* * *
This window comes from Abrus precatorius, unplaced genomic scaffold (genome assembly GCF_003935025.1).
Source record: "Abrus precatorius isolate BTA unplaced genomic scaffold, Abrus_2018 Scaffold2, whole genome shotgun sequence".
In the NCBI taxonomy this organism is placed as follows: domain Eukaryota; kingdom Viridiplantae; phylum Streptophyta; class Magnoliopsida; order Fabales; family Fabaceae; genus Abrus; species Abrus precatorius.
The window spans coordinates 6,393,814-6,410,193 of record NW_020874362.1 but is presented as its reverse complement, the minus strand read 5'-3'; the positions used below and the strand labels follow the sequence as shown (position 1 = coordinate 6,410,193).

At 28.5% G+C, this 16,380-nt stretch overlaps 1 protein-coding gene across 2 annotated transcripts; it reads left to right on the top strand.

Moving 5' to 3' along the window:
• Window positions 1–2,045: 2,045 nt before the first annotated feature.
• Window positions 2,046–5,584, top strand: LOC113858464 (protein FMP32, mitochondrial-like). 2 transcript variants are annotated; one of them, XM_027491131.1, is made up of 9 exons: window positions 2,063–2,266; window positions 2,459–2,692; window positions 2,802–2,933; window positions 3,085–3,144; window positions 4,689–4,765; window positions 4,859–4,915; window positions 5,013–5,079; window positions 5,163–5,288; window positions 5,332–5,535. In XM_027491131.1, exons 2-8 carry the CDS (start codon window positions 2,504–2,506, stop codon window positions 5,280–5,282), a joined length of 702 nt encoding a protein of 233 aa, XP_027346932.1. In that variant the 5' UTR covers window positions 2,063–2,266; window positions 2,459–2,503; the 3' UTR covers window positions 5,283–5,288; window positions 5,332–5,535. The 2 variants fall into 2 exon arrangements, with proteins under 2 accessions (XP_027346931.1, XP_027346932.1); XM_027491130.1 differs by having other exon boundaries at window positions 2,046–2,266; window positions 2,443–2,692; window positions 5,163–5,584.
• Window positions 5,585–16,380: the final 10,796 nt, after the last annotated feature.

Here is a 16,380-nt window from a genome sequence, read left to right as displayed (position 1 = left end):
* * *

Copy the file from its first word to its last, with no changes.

This window comes from Abrus precatorius, unplaced genomic scaffold (genome assembly GCF_003935025.1).
Source record: "Abrus precatorius isolate BTA unplaced genomic scaffold, Abrus_2018 Scaffold2, whole genome shotgun sequence".
In the NCBI taxonomy this organism is placed as follows: domain Eukaryota; kingdom Viridiplantae; phylum Streptophyta; class Magnoliopsida; order Fabales; family Fabaceae; genus Abrus; species Abrus precatorius.
The window spans coordinates 6,393,814-6,410,193 of record NW_020874362.1 but is presented as its reverse complement, the minus strand read 5'-3'; the positions used below and the strand labels follow the sequence as shown (position 1 = coordinate 6,410,193).

At 28.5% G+C, this 16,380-nt stretch overlaps 1 protein-coding gene across 2 annotated transcripts; it reads left to right on the top strand.

Moving 5' to 3' along the window:
• Window positions 1–2,045: 2,045 nt before the first annotated feature.
• Window positions 2,046–5,584, top strand: LOC113858464 (protein FMP32, mitochondrial-like). 2 transcript variants are annotated; one of them, XM_027491131.1, is made up of 9 exons: window positions 2,063–2,266; window positions 2,459–2,692; window positions 2,802–2,933; window positions 3,085–3,144; window positions 4,689–4,765; window positions 4,859–4,915; window positions 5,013–5,079; window positions 5,163–5,288; window positions 5,332–5,535. In XM_027491131.1, exons 2-8 carry the CDS (start codon window positions 2,504–2,506, stop codon window positions 5,280–5,282), a joined length of 702 nt encoding a protein of 233 aa, XP_027346932.1. In that variant the 5' UTR covers window positions 2,063–2,266; window positions 2,459–2,503; the 3' UTR covers window positions 5,283–5,288; window positions 5,332–5,535. The 2 variants fall into 2 exon arrangements, with proteins under 2 accessions (XP_027346931.1, XP_027346932.1); XM_027491130.1 differs by having other exon boundaries at window positions 2,046–2,266; window positions 2,443–2,692; window positions 5,163–5,584.
• Window positions 5,585–16,380: the final 10,796 nt, after the last annotated feature.

Here is a 16,380-nt window from a genome sequence, read left to right as displayed (position 1 = left end):